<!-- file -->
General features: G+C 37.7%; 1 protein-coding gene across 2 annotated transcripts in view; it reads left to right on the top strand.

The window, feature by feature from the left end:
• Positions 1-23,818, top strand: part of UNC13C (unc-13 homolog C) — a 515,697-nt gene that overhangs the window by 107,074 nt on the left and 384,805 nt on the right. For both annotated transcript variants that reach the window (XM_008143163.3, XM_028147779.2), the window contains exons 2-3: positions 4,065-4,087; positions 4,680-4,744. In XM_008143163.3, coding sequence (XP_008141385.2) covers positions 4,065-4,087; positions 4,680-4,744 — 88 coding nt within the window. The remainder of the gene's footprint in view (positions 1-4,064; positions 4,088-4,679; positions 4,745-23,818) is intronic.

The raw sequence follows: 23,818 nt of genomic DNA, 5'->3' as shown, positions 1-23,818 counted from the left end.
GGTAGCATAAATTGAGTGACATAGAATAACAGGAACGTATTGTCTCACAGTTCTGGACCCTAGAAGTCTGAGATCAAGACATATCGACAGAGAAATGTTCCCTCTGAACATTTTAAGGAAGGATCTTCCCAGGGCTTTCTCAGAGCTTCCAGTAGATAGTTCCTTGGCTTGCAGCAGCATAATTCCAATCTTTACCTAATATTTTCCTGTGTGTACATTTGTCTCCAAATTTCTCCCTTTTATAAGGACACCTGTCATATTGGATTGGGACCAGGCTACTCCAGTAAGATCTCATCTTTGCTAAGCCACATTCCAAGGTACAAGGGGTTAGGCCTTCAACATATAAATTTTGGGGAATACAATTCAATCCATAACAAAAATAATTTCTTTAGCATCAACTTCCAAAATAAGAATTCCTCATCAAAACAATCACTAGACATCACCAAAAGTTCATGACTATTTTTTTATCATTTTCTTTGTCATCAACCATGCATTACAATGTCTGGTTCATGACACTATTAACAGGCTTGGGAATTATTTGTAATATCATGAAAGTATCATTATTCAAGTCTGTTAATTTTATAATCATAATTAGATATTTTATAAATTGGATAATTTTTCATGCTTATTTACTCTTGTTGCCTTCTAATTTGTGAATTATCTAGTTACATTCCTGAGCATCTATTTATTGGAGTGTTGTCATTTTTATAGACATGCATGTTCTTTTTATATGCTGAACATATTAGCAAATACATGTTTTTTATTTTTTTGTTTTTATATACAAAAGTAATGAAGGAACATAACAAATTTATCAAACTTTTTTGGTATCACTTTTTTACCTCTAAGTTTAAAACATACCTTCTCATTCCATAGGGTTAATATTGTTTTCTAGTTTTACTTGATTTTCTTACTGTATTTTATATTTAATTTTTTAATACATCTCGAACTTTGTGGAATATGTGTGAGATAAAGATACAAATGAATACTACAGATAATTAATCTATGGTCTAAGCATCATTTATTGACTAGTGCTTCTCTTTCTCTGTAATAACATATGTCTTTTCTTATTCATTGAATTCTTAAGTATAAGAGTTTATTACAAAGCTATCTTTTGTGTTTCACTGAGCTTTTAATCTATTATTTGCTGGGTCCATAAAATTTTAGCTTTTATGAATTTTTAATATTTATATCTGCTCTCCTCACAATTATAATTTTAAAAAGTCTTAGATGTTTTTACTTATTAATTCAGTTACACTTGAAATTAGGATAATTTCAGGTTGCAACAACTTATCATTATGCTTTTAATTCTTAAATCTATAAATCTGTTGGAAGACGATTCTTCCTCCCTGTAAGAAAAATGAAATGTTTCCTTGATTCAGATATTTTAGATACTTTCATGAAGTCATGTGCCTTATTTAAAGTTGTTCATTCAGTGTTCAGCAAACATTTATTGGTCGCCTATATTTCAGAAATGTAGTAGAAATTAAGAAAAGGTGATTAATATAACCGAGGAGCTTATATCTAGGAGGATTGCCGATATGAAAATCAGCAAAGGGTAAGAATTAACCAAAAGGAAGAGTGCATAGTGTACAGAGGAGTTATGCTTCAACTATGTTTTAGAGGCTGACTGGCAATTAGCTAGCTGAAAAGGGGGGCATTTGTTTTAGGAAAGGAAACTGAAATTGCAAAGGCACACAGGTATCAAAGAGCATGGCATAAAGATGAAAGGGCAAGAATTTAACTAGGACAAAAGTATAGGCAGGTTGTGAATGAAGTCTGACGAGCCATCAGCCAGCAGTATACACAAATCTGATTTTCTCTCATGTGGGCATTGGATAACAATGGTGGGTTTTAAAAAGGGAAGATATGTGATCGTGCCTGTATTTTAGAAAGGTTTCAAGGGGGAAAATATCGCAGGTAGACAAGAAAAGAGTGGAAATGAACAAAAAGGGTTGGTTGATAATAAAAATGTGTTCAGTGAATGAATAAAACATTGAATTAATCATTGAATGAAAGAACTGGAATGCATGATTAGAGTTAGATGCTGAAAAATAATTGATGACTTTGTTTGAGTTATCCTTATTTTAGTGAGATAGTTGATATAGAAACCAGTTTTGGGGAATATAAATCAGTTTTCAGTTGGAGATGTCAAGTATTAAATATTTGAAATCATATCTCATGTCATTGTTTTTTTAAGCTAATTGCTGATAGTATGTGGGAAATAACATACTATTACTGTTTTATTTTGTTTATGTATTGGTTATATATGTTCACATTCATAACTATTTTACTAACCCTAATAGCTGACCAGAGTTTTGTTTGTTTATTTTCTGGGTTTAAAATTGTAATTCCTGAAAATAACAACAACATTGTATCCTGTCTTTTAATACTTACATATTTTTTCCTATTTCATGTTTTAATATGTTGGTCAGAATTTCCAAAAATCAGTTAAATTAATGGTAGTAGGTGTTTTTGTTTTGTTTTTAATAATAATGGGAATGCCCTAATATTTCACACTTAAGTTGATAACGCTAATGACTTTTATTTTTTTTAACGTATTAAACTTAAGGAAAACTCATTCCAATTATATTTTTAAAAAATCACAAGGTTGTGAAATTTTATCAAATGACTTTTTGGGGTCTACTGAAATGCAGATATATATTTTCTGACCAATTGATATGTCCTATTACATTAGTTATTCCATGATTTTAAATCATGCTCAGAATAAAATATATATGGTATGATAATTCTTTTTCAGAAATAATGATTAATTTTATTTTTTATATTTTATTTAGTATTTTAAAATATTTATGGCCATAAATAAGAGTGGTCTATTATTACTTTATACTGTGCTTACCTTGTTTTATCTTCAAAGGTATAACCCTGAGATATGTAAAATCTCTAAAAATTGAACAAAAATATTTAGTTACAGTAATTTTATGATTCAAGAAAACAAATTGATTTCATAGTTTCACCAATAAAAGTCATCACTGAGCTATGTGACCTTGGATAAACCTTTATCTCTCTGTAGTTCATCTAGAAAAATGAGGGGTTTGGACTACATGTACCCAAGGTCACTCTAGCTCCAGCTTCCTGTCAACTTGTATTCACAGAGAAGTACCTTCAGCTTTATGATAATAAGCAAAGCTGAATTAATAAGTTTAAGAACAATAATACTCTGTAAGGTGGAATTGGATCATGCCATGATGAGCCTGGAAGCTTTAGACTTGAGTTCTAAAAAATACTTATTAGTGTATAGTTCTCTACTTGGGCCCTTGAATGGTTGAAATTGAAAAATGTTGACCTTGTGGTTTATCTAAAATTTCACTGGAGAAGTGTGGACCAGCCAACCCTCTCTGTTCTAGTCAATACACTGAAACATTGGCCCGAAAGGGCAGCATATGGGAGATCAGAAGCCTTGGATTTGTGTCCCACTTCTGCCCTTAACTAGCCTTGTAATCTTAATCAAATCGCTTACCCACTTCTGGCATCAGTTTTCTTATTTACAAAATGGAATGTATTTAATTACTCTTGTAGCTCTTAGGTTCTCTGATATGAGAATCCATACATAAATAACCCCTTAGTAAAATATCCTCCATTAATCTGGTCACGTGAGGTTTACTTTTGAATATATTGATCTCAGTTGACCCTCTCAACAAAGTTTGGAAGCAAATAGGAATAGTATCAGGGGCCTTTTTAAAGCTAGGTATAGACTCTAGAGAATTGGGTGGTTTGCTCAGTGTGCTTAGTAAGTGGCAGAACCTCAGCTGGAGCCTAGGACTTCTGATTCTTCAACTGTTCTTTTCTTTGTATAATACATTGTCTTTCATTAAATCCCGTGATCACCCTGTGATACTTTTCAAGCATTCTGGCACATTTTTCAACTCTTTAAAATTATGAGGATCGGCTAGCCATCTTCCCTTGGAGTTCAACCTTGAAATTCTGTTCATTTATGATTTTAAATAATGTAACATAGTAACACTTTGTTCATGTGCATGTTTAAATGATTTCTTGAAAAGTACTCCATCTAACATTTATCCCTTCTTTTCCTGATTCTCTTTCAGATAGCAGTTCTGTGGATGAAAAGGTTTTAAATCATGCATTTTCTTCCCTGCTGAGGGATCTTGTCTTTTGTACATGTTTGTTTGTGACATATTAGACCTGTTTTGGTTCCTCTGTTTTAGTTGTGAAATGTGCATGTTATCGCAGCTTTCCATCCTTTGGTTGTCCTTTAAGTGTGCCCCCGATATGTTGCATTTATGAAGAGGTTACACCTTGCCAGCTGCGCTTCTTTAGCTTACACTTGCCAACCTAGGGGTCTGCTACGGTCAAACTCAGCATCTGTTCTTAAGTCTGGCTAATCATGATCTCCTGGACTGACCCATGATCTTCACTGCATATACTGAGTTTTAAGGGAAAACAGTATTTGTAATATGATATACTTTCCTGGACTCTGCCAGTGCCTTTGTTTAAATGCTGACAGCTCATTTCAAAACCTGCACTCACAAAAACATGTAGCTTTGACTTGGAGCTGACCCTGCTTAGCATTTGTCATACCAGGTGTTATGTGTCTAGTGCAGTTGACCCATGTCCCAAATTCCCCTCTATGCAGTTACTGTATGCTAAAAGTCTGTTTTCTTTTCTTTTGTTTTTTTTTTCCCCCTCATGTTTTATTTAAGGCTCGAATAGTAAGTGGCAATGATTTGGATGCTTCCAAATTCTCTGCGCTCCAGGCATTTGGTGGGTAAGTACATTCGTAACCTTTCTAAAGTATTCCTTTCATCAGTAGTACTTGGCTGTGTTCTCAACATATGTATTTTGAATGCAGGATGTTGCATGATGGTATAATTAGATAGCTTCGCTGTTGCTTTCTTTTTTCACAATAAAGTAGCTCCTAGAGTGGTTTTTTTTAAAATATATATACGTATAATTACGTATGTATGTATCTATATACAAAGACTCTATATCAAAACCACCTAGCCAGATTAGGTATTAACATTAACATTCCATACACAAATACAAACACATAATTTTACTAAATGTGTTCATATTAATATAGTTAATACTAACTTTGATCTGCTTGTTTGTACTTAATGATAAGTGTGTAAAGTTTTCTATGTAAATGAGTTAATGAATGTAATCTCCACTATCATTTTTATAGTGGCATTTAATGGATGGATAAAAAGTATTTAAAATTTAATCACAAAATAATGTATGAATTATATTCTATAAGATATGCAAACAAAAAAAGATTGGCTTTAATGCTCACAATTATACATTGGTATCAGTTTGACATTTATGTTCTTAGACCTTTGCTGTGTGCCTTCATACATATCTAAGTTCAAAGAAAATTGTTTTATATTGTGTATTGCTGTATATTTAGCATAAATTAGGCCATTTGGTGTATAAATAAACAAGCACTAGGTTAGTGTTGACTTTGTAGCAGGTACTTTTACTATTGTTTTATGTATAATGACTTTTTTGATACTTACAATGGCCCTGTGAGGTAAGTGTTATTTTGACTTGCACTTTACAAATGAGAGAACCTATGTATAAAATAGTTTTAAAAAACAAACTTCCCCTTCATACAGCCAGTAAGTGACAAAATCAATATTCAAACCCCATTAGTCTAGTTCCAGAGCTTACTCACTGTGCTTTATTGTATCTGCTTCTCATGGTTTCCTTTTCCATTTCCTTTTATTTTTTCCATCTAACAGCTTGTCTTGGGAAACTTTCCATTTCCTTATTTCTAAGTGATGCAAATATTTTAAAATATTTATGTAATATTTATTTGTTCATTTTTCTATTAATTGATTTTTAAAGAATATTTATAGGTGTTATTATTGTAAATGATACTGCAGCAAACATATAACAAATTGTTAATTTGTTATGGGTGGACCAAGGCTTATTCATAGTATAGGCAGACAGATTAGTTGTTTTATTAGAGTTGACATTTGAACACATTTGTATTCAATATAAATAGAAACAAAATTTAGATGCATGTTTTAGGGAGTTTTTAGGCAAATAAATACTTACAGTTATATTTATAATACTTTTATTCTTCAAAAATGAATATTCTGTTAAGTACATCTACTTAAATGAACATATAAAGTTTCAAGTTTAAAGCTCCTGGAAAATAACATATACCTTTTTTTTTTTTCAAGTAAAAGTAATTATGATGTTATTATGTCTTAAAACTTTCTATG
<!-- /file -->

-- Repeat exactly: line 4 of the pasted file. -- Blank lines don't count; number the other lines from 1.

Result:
The raw sequence follows: 23,818 nt of genomic DNA, 5'->3' as shown, positions 1-23,818 counted from the left end.